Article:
Chicago Mercantile Exchange’s feeder cattle futures climbed to a two-month high on Thursday as corn prices slumped amid ethanol mandate worries, traders and analysts said.
January feeder cattle ended 1.4 cents per pound higher at 167.075 cents, and March closed at 166.55 cents, up 1.05 cents (all figures US$).
Chicago Board of Trade corn for March delivery settled down five cents at $4.34-1/4 a bushel on news that U.S. senators have introduced a measure to eliminate the corn ethanol mandate.
More-affordable corn could help ease input costs for feedlots, allowing them buy young cattle.
“Obviously the corn broke and that didn’t hurt anything,” A+A Trading broker Jim Clarkson said.
Even with the decline in gasoline and crude oil prices, ethanol production is profitable given $4 per bushel corn, he said.
“They can do whatever they want with the subsidy, if they’re making money they’re going to make ethanol,” Clarkson said.
CME feeder cattle also drew more support from the jump in feeder cattle prices in local markets, he said.
Feeders help live cattle
CME feeder cattle advances spilled into the exchange’s neighbouring live cattle market, traders said.
If the feeder cattle market had not moved up as much as it did, live cattle futures would have been lower, Clarkson said.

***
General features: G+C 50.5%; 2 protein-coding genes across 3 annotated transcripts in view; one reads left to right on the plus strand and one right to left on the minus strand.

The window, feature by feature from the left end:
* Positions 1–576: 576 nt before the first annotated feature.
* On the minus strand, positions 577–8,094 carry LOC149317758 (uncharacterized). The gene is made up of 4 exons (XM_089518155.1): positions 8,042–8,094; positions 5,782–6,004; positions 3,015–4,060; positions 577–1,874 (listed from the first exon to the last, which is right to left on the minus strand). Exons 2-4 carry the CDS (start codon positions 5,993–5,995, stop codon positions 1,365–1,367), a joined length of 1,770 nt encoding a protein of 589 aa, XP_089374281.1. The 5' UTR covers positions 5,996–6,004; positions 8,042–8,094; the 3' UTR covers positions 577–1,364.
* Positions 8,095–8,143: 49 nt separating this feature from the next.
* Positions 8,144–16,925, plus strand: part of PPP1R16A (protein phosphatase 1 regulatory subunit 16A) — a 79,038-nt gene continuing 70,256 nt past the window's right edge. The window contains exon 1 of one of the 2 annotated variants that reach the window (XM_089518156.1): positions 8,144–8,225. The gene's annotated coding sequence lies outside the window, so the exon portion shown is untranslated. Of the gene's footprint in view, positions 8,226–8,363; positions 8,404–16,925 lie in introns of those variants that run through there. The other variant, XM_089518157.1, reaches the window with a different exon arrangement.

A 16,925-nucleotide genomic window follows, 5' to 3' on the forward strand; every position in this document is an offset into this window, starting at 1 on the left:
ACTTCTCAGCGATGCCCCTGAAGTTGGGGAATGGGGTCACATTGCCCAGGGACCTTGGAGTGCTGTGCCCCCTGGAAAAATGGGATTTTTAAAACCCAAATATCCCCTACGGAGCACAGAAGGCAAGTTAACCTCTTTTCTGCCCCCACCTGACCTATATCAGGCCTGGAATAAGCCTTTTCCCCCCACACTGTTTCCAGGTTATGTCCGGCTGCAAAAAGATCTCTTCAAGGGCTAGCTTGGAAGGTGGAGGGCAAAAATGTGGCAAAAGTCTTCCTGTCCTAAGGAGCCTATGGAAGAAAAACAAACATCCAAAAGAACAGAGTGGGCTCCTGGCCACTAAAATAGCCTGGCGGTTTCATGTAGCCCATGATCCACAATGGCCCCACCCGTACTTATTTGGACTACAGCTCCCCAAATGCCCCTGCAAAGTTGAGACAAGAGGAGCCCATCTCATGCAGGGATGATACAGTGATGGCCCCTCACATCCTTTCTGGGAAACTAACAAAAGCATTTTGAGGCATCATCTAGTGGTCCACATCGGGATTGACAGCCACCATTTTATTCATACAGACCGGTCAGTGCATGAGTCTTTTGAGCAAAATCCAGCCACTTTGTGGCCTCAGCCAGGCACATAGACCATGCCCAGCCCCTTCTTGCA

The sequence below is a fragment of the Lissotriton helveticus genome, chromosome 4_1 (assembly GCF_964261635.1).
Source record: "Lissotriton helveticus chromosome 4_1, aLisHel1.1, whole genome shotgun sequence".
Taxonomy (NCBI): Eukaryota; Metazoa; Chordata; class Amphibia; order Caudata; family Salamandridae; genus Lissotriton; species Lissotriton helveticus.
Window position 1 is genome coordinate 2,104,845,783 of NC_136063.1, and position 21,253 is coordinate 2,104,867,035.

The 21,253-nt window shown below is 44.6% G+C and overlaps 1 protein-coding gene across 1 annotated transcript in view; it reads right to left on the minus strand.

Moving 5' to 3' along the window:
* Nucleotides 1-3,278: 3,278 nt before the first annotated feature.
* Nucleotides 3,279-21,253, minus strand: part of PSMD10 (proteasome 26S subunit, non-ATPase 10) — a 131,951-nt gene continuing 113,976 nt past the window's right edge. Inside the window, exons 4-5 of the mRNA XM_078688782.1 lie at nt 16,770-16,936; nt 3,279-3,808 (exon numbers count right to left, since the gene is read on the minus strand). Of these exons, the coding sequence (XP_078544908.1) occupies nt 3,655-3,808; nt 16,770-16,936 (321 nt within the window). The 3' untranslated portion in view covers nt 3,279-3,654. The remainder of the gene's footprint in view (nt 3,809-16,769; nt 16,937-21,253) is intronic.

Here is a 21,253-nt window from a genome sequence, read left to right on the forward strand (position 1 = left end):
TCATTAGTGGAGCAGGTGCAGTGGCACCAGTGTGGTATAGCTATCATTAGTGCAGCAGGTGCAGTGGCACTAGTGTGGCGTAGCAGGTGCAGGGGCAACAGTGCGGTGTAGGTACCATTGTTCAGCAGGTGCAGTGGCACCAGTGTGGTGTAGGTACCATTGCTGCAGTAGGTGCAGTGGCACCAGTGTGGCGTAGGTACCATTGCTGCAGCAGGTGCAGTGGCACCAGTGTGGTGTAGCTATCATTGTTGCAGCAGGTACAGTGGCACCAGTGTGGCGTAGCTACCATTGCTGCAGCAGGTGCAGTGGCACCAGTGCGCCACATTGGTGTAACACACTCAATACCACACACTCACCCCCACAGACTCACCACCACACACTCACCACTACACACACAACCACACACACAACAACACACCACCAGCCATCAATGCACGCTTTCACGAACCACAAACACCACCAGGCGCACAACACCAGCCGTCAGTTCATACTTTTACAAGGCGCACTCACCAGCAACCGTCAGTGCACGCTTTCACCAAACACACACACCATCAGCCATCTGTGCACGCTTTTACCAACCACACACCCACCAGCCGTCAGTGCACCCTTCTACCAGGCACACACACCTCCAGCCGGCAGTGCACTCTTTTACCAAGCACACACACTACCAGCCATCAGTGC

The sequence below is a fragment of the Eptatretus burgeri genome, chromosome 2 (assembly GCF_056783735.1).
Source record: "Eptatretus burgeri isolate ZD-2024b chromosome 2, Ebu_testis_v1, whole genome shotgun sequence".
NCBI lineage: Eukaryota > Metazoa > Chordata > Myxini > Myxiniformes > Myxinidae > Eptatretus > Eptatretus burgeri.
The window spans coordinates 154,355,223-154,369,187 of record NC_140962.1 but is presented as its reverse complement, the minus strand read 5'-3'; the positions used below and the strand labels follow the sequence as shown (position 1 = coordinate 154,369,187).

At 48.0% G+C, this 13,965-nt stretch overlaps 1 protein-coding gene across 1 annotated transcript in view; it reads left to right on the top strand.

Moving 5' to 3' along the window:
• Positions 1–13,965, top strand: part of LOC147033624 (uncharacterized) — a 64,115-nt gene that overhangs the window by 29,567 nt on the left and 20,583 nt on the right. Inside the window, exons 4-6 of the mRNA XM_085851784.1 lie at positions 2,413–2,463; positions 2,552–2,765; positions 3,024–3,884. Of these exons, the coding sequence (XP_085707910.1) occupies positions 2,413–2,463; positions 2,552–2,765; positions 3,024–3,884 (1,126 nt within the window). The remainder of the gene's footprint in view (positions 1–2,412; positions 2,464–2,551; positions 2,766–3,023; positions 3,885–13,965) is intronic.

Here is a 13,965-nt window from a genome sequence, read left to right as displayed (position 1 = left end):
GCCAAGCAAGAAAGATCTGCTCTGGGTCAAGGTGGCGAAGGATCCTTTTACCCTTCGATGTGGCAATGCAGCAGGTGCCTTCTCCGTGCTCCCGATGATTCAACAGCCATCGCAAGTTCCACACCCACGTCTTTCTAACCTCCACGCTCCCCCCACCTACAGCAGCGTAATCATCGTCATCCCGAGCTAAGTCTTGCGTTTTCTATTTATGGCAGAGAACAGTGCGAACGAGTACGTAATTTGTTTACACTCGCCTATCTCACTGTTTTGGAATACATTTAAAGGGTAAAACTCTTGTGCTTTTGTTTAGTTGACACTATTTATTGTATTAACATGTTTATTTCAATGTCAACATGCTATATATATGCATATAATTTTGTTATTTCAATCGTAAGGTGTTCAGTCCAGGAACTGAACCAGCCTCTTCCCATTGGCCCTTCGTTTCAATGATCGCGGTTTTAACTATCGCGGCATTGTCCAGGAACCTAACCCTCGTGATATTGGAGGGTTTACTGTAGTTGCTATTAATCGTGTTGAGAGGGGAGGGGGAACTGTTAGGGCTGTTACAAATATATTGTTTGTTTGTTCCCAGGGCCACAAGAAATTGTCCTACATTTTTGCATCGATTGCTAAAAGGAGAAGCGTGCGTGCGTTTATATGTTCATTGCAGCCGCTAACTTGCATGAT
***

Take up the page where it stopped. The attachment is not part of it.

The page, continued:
December live cattle finished 0.35 cent/lb. higher at 132.25 cents and February closed up 0.3 cent at 133.1 cents.
The December contract led advances as traders bought that contract and sold deferred months in anticipation steady cash prices this week.
Cash cattle bids in Texas and Kansas were at $129 per hundredweight (cwt) against asking prices of $133 and higher, said feedlots sources. Last week, cash cattle in both states fetched $132, with sales of $131 to $132 in Nebraska.
Packers may limit cash spending given their negative margins and tepid wholesale beef demand.
Beef packer margins for Thursday were at a negative $42.10 per head, compared with a negative $43.35 on Wednesday and negative $27.95 a week ago, according to HedgersEdge.com.
Thursday afternoon’s wholesale choice beef price dropped $2.16 from Wednesday to $200.45/cwt, while select cuts fell 48 cents to $186.62, based on U.S. Department of Agriculture data.
Cash aids hog futures
Higher cash prices pushed up CME hog futures, traders said.
December hogs, which will expire on Dec. 17, ended 0.4 cent/lb. higher at 81.325 cents. February hogs closed at 88 cents, up 0.225 cent.
USDA data on Thursday afternoon quoted the closely-watched Iowa/Minnesota hog market at $78.72/cwt, 46 cents higher than on Wednesday.
Packers are buying hogs for early next week’s production after padding inventories heading into this weekend, Midwest hog brokers said.
Despite cold weather in parts of the Midwest, which tends to slow animal weight gains, hogs are coming to market at record-high weights which is pressuring the pork cutout.
Less-costly feed and temperature-controlled swine buildings are allowing hogs to add weight quickly, a trader said.
Thursday morning’s wholesale pork price, or cutout, tumbled $2.27/cwt to $88.13, USDA said.
— Theopolis Waters reports on livestock futures markets for Reuters from Chicago.